He who makes this investment lays up double treasure. Besides that which, however wisely improved, he must leave at last, he is amassing wealth for eternity,—that treasure of character which is the most valuable possession of earth or heaven. Ed 141.2

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Ellen G. White
SDA Bible Commentary, vol. 4 (EGW), 1148

7, 9. Satan Assailed Christ, Provoked No Retaliation—Satan assailed Him [Christ] in every point, yet He sinned not in thought, word, or deed. He did no violence, neither was guile found in His mouth. Walking in the midst of sin, He was holy, harmless, undefiled. He was wrongfully accused, yet He opened not His mouth to justify Himself. How many now, when accused of that of which they are not guilty, feel that there is a time when forbearance ceases to be a virtue, and losing their temper, speak words which grieve the Holy Spirit (Manuscript 42, 1901)? 4BC 1148.1

11. See EGW on Zechariah 9:16. 4BC 1148.2

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Ellen G. White
Testimonies for the Church, vol. 6, 306-7

In fellowship with God, with Christ, and with holy angels they are surrounded with a heavenly atmosphere, an atmosphere that brings health to the body, vigor to the intellect, and joy to the soul. 6T 306.1

All who consecrate body, soul, and spirit to God's service will be constantly receiving a new endowment of physical, mental, and spiritual power. The inexhaustible supplies of heaven are at their command. Christ gives them the breath of His own spirit, the life of His own life. The Holy Spirit puts forth its highest energies to work in heart and mind. 6T 306.2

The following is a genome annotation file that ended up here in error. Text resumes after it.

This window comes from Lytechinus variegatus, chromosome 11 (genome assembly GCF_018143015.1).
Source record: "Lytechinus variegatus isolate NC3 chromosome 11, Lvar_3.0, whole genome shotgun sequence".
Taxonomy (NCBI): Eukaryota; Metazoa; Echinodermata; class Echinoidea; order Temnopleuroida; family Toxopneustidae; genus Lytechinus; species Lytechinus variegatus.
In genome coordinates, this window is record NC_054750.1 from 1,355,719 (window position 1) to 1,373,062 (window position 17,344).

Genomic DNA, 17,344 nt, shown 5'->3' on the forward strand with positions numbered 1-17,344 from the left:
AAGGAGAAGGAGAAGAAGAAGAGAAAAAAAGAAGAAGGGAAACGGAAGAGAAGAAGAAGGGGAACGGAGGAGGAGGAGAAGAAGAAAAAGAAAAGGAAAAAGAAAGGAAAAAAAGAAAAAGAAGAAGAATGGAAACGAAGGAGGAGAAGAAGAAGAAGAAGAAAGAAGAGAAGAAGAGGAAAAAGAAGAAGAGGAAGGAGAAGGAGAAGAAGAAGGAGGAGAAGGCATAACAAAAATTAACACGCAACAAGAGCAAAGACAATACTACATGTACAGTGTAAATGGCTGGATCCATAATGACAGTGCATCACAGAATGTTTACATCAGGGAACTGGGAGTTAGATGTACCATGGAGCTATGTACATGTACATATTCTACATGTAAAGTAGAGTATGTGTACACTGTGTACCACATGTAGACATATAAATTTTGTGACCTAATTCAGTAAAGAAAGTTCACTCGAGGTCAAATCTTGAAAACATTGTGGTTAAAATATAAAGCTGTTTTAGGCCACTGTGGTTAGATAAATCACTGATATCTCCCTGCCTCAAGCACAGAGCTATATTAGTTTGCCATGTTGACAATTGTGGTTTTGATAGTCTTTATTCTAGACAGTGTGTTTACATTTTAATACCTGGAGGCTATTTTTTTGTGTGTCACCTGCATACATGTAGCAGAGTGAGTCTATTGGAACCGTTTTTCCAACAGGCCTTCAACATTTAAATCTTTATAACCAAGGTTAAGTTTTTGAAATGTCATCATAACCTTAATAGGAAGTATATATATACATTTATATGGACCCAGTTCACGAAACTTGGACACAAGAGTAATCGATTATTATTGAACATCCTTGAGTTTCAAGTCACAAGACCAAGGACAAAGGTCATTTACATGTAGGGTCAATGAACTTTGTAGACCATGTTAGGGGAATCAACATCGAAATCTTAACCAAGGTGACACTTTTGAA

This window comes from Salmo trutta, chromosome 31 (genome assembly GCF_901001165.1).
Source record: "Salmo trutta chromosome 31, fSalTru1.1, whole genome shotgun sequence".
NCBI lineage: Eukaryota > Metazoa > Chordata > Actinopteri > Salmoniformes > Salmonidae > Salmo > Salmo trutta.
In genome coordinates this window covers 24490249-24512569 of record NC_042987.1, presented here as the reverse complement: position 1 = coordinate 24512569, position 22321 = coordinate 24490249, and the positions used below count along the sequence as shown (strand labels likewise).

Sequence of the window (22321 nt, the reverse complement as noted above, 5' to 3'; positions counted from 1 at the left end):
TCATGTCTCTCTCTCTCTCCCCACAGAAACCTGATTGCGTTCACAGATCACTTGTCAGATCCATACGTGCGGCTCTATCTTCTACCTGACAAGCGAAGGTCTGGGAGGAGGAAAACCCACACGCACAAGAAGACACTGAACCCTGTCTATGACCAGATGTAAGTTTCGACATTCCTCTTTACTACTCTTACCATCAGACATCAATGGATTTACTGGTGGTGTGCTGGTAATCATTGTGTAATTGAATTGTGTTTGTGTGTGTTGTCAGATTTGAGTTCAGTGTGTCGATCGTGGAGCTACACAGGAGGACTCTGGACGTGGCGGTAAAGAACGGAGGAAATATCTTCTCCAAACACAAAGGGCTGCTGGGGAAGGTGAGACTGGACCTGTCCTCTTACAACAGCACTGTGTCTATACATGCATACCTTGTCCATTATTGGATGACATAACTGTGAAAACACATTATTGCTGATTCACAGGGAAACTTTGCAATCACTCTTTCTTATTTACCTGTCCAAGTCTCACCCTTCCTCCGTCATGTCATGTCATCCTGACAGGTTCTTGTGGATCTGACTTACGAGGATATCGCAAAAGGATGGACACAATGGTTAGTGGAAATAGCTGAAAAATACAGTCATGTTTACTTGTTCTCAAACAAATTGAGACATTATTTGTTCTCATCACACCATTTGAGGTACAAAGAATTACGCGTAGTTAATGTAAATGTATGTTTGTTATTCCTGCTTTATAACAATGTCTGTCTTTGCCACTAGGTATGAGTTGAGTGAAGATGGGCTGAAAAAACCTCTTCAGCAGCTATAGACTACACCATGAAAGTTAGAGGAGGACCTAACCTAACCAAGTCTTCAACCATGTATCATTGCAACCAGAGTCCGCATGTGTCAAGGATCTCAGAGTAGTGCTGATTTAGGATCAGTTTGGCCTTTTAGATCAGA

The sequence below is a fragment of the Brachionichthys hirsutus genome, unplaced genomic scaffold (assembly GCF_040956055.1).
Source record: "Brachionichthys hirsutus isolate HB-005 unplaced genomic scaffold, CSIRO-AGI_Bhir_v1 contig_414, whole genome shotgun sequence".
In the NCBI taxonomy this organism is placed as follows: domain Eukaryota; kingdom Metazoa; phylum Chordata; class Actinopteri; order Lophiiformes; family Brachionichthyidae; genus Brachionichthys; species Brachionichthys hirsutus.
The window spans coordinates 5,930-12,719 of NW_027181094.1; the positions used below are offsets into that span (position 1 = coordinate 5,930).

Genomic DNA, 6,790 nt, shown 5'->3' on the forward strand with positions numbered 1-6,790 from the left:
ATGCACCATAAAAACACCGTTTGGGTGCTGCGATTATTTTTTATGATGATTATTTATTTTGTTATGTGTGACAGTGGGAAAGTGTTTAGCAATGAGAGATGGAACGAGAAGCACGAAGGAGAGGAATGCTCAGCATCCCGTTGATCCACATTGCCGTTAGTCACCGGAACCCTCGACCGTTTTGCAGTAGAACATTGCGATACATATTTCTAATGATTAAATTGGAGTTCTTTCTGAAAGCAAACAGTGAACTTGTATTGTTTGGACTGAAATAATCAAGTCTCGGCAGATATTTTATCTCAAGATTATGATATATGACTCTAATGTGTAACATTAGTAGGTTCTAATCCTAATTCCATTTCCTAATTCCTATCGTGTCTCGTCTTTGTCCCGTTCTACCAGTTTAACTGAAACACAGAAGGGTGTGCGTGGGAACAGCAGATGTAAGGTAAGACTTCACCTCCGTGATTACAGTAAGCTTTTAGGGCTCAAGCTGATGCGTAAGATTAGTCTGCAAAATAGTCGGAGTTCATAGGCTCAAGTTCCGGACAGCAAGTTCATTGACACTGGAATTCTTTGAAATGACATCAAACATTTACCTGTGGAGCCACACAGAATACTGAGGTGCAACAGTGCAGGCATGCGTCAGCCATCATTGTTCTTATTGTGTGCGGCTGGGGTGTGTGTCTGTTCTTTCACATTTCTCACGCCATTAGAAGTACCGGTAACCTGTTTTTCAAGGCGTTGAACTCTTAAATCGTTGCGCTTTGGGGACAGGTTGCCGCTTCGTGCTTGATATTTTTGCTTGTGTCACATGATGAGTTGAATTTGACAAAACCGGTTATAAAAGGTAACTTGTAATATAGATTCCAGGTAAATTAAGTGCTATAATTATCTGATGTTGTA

“Then shall thy light break forth as the morning, and thine health shall spring forth speedily.” Thou shalt “call, and the Lord shall answer; thou shalt cry, and He shall say, Here I am.” Thy light shall “rise in obscurity, and thy darkness be as the noonday: and the Lord shall guide thee continually, and satisfy thy soul in drought, and make fat thy bones: and thou shalt be like a watered garden, and like a spring of water, whose waters fail not.” Isaiah 58:8-11. 6T 306.3

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Ellen G. White
Thoughts From the Mount of Blessing, 23-4

There are many to whom life is a painful struggle; they feel their deficiencies and are miserable and unbelieving; they think they have nothing for which to be grateful. Kind words, looks of sympathy, expressions of appreciation, would be to many a struggling and lonely one as the cup of cold water to a thirsty soul. A word of sympathy, an act of kindness, would lift burdens that rest heavily upon weary shoulders. And every word or deed of unselfish kindness is an expression of the love of Christ for lost humanity. MB 23.1

The merciful “shall obtain mercy.” “The soul of blessing shall be made fat: and he that watereth shall be watered also himself.” Proverbs 11:25 , margin. There is sweet peace for the compassionate spirit, a blessed satisfaction in the life of self-forgetful service for the good of others. The Holy Spirit that abides in the soul and is manifest in the life will soften hard hearts and awaken sympathy and tenderness. You will reap that which you sow. “Blessed is he that considereth the poor.... The Lord will preserve him, and keep him alive; and he shall be blessed upon the earth: and Thou wilt not deliver him unto the will of his enemies. The Lord will strengthen him upon the bed of languishing: Thou wilt make all his bed in his sickness.” Psalm 41:1-3. MB 23.2

He who has given his life to God in ministry to His children is linked with Him who has all the resources of the universe at His command. His life is bound up by the golden chain of the immutable promises with the life of God. The Lord will not fail him in the hour of suffering and need. “My God shall supply all your need according to His riches in glory by Christ Jesus.” Philippians 4:19. And in the hour of final need the merciful shall find refuge in the mercy of the compassionate Saviour and shall be received into everlasting habitations. MB 24.1